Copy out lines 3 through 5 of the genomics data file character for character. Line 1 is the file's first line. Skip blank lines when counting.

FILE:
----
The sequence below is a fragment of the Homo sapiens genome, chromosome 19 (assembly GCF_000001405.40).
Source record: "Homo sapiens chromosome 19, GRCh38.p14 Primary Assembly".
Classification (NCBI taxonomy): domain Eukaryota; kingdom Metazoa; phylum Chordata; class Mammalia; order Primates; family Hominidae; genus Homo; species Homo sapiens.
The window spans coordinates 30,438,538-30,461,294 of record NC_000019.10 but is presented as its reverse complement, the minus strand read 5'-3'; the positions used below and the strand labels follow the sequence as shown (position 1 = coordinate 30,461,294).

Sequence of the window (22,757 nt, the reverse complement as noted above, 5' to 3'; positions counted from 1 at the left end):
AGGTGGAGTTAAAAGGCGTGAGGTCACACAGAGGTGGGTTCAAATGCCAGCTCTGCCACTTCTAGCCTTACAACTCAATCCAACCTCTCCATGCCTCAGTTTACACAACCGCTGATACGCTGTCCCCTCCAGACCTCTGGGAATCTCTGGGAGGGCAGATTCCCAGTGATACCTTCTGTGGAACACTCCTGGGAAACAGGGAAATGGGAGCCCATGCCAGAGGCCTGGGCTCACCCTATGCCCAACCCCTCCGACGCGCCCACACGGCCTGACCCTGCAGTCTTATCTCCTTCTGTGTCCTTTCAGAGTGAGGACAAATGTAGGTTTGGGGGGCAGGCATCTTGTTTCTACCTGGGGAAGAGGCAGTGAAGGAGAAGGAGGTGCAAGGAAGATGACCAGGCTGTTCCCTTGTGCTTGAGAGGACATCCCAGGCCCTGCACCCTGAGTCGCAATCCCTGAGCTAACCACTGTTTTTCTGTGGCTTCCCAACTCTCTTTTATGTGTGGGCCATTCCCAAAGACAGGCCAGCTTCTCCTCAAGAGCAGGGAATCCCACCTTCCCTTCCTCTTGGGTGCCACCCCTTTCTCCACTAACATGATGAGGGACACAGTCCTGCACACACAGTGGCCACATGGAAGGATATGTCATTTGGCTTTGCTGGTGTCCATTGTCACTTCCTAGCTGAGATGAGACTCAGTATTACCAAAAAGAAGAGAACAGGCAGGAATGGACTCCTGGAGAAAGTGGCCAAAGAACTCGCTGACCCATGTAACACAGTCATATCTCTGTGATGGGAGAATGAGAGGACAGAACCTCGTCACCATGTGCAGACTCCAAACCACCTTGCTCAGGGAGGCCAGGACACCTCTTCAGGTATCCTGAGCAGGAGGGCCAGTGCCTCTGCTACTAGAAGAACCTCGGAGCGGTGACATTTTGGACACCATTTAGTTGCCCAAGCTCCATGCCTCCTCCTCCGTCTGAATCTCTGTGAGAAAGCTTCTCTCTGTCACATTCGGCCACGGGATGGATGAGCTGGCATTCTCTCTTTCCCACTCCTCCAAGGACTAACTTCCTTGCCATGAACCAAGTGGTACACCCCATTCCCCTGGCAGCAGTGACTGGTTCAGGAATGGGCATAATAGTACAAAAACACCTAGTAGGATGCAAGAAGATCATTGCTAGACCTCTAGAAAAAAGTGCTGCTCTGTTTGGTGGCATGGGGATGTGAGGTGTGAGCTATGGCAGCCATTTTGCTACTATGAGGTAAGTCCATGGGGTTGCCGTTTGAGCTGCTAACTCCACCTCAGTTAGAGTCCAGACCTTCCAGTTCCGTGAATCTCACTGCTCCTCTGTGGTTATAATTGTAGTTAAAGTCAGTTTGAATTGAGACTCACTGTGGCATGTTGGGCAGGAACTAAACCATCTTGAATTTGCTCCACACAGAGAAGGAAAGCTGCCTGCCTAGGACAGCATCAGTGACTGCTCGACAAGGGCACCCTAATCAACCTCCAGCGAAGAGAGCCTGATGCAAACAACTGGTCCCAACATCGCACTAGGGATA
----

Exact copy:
Classification (NCBI taxonomy): domain Eukaryota; kingdom Metazoa; phylum Chordata; class Mammalia; order Primates; family Hominidae; genus Homo; species Homo sapiens.
The window spans coordinates 30,438,538-30,461,294 of record NC_000019.10 but is presented as its reverse complement, the minus strand read 5'-3'; the positions used below and the strand labels follow the sequence as shown (position 1 = coordinate 30,461,294).

Sequence of the window (22,757 nt, the reverse complement as noted above, 5' to 3'; positions counted from 1 at the left end):